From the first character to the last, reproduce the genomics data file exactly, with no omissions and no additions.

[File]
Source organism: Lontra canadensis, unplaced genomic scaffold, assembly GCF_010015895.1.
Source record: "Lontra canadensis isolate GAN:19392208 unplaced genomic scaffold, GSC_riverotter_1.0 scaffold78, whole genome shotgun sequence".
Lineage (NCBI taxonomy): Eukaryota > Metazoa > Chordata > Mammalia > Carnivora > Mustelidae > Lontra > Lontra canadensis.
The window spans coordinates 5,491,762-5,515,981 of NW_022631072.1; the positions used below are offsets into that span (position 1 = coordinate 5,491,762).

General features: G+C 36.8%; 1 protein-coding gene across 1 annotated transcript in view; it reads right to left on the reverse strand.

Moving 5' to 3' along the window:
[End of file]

Source organism: Lontra canadensis, unplaced genomic scaffold, assembly GCF_010015895.1.
Source record: "Lontra canadensis isolate GAN:19392208 unplaced genomic scaffold, GSC_riverotter_1.0 scaffold78, whole genome shotgun sequence".
Lineage (NCBI taxonomy): Eukaryota > Metazoa > Chordata > Mammalia > Carnivora > Mustelidae > Lontra > Lontra canadensis.
The window spans coordinates 5,491,762-5,515,981 of NW_022631072.1; the positions used below are offsets into that span (position 1 = coordinate 5,491,762).

General features: G+C 36.8%; 1 protein-coding gene across 1 annotated transcript in view; it reads right to left on the reverse strand.

Moving 5' to 3' along the window: